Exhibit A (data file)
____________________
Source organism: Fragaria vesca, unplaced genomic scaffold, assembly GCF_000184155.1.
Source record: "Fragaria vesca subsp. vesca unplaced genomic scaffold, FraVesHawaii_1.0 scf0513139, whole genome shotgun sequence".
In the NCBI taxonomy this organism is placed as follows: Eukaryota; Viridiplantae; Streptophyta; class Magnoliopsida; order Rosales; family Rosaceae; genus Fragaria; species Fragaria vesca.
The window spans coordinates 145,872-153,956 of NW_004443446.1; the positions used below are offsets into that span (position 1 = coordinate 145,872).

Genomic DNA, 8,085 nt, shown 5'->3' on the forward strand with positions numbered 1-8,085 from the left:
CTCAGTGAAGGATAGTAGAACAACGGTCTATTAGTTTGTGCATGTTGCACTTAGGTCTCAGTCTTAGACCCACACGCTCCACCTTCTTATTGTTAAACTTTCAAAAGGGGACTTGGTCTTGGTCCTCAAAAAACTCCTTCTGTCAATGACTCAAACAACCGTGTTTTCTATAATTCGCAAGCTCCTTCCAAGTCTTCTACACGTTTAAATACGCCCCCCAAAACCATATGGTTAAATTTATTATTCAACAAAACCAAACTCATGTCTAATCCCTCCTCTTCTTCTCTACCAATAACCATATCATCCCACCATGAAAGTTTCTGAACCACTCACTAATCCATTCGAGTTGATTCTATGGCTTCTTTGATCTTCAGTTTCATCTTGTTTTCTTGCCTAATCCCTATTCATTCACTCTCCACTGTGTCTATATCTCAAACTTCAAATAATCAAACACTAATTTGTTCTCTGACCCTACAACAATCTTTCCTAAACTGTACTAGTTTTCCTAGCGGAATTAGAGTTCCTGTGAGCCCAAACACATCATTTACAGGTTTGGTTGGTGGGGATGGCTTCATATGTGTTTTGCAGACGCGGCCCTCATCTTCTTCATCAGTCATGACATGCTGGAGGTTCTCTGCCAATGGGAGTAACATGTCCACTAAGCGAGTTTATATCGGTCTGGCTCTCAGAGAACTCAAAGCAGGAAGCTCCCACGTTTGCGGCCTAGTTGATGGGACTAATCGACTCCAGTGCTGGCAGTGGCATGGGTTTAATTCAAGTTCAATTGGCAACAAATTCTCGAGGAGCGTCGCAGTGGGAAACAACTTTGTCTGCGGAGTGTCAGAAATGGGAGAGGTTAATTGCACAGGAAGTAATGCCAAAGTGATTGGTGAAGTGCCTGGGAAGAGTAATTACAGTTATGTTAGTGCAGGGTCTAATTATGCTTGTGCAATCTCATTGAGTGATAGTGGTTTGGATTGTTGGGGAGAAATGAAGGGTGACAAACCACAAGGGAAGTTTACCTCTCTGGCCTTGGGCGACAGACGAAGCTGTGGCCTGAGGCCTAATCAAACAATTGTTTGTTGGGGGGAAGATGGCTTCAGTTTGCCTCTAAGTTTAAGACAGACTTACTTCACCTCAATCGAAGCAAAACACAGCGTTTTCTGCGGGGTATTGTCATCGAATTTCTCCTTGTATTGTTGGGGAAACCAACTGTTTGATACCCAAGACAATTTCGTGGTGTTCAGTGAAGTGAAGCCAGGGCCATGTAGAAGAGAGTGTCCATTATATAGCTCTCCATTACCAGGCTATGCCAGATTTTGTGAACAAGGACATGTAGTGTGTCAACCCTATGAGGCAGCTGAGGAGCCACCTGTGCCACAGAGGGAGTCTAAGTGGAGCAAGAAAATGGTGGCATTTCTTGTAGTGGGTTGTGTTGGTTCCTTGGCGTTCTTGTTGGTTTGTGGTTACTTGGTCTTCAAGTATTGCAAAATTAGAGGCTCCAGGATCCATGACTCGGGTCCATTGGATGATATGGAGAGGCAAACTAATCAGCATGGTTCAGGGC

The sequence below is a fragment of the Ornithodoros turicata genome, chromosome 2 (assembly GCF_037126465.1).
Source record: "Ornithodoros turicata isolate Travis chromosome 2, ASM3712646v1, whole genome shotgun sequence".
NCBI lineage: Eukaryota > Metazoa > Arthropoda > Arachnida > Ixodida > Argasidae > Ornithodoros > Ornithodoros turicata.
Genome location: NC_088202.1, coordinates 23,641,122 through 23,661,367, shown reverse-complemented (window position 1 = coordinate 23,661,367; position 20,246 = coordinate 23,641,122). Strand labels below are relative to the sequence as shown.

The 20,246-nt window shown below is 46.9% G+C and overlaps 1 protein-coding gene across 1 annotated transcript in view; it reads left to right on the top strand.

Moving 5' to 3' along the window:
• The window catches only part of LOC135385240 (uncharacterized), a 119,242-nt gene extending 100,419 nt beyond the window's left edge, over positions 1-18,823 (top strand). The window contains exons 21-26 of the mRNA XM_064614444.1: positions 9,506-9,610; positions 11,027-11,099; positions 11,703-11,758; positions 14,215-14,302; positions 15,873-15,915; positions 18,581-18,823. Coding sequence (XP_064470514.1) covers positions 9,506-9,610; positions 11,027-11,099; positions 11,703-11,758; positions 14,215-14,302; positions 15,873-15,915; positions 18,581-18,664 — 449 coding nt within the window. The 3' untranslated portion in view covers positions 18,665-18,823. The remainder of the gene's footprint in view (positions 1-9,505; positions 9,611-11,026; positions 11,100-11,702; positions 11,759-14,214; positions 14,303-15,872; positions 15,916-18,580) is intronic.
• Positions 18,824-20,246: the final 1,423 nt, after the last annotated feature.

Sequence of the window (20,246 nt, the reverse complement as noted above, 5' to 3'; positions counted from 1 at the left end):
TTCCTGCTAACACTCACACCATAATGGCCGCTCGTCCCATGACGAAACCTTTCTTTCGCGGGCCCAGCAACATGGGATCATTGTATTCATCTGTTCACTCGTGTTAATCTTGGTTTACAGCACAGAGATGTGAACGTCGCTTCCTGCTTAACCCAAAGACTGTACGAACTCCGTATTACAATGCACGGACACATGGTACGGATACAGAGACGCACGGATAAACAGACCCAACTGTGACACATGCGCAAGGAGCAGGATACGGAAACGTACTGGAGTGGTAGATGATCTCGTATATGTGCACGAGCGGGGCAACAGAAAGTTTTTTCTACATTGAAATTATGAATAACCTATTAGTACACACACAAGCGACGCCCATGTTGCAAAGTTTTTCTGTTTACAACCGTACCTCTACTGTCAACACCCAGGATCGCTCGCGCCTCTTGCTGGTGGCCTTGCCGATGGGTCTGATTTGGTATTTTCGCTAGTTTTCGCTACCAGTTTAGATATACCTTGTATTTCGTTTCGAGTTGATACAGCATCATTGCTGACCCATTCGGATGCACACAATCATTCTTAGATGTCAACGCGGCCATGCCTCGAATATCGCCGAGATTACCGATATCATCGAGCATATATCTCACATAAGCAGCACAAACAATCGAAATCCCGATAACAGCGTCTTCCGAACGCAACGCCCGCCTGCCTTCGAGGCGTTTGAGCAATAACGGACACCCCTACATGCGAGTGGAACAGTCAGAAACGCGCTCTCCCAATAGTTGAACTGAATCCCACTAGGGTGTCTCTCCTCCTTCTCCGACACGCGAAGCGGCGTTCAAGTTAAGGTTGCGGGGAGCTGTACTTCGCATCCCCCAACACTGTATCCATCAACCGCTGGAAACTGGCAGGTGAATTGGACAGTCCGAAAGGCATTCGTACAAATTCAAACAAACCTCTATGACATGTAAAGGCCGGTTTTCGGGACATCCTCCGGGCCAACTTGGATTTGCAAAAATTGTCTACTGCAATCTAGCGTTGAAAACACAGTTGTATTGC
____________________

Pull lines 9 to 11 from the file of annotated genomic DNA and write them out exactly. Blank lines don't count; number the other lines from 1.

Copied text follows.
NCBI lineage: Eukaryota > Metazoa > Arthropoda > Arachnida > Ixodida > Argasidae > Ornithodoros > Ornithodoros turicata.
Genome location: NC_088202.1, coordinates 23,641,122 through 23,661,367, shown reverse-complemented (window position 1 = coordinate 23,661,367; position 20,246 = coordinate 23,641,122). Strand labels below are relative to the sequence as shown.

The 20,246-nt window shown below is 46.9% G+C and overlaps 1 protein-coding gene across 1 annotated transcript in view; it reads left to right on the top strand.